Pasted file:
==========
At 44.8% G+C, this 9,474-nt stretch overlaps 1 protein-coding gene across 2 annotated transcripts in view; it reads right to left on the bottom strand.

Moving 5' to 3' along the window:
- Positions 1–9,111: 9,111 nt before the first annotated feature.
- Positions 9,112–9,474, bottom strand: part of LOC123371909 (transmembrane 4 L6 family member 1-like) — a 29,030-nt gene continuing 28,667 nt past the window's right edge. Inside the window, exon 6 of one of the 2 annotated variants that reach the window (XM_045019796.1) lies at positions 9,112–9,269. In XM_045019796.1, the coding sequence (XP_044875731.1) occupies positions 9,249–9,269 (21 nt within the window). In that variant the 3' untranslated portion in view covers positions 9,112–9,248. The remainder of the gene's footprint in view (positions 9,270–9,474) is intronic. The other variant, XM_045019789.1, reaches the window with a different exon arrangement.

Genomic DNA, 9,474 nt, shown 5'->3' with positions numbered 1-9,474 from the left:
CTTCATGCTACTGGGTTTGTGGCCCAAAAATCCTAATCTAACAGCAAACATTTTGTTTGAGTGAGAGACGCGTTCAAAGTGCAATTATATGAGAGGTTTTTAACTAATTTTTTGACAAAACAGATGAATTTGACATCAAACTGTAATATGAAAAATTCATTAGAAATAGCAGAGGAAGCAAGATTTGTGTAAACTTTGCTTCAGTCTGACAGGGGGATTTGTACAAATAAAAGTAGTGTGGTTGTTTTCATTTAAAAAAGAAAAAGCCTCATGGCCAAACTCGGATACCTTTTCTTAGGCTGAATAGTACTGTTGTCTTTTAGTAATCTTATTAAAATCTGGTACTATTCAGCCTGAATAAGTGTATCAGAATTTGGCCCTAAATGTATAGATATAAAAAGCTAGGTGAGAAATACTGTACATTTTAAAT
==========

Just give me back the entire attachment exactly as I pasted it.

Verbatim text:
At 44.8% G+C, this 9,474-nt stretch overlaps 1 protein-coding gene across 2 annotated transcripts in view; it reads right to left on the bottom strand.

Moving 5' to 3' along the window:
- Positions 1–9,111: 9,111 nt before the first annotated feature.
- Positions 9,112–9,474, bottom strand: part of LOC123371909 (transmembrane 4 L6 family member 1-like) — a 29,030-nt gene continuing 28,667 nt past the window's right edge. Inside the window, exon 6 of one of the 2 annotated variants that reach the window (XM_045019796.1) lies at positions 9,112–9,269. In XM_045019796.1, the coding sequence (XP_044875731.1) occupies positions 9,249–9,269 (21 nt within the window). In that variant the 3' untranslated portion in view covers positions 9,112–9,248. The remainder of the gene's footprint in view (positions 9,270–9,474) is intronic. The other variant, XM_045019789.1, reaches the window with a different exon arrangement.

Genomic DNA, 9,474 nt, shown 5'->3' with positions numbered 1-9,474 from the left:
CTTCATGCTACTGGGTTTGTGGCCCAAAAATCCTAATCTAACAGCAAACATTTTGTTTGAGTGAGAGACGCGTTCAAAGTGCAATTATATGAGAGGTTTTTAACTAATTTTTTGACAAAACAGATGAATTTGACATCAAACTGTAATATGAAAAATTCATTAGAAATAGCAGAGGAAGCAAGATTTGTGTAAACTTTGCTTCAGTCTGACAGGGGGATTTGTACAAATAAAAGTAGTGTGGTTGTTTTCATTTAAAAAAGAAAAAGCCTCATGGCCAAACTCGGATACCTTTTCTTAGGCTGAATAGTACTGTTGTCTTTTAGTAATCTTATTAAAATCTGGTACTATTCAGCCTGAATAAGTGTATCAGAATTTGGCCCTAAATGTATAGATATAAAAAGCTAGGTGAGAAATACTGTACATTTTAAAT